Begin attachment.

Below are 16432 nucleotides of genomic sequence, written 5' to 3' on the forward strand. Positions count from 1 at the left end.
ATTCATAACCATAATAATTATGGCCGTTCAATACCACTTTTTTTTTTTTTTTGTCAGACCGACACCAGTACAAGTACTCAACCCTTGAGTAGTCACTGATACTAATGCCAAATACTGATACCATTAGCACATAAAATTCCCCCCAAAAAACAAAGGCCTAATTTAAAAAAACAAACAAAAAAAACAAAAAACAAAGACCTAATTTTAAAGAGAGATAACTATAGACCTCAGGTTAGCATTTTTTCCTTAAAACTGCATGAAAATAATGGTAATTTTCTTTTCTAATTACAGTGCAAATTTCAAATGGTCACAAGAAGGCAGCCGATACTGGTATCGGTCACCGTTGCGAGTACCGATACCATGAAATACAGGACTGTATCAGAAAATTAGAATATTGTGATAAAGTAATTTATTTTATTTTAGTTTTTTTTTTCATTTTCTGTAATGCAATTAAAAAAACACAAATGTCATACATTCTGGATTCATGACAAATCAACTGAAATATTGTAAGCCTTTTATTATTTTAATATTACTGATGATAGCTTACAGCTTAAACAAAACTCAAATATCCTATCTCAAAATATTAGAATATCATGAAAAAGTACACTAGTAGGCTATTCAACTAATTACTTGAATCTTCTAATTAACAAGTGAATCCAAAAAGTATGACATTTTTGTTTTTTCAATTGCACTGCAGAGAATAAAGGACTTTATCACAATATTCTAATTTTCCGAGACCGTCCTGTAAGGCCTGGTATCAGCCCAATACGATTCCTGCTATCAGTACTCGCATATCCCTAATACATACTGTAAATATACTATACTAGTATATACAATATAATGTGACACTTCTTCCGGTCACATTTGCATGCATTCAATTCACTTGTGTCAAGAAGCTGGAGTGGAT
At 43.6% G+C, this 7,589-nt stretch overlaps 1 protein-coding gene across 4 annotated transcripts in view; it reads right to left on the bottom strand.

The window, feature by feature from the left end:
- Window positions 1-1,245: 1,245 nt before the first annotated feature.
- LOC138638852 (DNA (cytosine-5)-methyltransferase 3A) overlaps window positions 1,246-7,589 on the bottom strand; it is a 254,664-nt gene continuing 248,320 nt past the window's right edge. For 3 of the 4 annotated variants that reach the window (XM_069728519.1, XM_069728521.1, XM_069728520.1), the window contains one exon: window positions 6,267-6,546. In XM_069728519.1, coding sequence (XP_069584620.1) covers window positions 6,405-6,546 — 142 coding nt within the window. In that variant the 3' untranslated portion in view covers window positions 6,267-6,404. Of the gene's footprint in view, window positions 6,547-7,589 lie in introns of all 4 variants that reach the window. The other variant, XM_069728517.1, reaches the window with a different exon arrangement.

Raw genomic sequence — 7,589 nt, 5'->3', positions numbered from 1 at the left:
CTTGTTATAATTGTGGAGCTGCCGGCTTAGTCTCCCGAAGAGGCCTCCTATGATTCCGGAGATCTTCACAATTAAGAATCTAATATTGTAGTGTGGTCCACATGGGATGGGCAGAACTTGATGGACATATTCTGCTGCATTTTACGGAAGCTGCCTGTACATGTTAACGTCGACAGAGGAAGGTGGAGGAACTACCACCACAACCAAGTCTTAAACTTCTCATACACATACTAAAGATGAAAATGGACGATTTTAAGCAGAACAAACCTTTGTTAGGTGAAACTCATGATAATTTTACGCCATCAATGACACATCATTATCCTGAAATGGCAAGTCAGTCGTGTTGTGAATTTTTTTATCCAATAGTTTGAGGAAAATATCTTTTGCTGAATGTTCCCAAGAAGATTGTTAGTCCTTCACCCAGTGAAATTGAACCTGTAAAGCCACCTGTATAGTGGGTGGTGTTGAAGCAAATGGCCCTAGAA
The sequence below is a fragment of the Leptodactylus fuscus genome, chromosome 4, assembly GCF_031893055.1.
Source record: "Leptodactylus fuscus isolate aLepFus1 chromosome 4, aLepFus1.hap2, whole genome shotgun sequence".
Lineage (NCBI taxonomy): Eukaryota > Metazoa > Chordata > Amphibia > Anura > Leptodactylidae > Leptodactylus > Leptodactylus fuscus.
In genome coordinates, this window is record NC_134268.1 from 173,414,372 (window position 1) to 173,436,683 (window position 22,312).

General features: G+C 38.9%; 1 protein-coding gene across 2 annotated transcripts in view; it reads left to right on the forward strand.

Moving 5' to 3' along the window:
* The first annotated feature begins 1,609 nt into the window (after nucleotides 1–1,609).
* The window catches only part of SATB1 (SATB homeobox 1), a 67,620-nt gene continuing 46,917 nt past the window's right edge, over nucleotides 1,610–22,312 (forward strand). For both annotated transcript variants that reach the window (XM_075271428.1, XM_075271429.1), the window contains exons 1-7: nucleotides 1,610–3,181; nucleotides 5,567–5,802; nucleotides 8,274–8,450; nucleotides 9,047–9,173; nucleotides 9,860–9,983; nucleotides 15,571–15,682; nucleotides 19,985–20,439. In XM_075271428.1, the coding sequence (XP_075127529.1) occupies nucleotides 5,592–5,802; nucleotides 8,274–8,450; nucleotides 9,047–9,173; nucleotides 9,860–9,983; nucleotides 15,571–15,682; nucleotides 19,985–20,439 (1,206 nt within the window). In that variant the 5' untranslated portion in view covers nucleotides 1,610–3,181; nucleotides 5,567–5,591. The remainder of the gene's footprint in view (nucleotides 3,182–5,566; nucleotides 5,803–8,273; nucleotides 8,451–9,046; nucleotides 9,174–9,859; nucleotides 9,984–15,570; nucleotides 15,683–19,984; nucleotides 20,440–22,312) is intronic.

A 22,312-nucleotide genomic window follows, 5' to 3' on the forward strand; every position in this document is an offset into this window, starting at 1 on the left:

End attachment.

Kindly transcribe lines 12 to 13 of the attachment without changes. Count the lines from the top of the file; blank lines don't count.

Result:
In genome coordinates, this window is record NC_134268.1 from 173,414,372 (window position 1) to 173,436,683 (window position 22,312).

General features: G+C 38.9%; 1 protein-coding gene across 2 annotated transcripts in view; it reads left to right on the forward strand.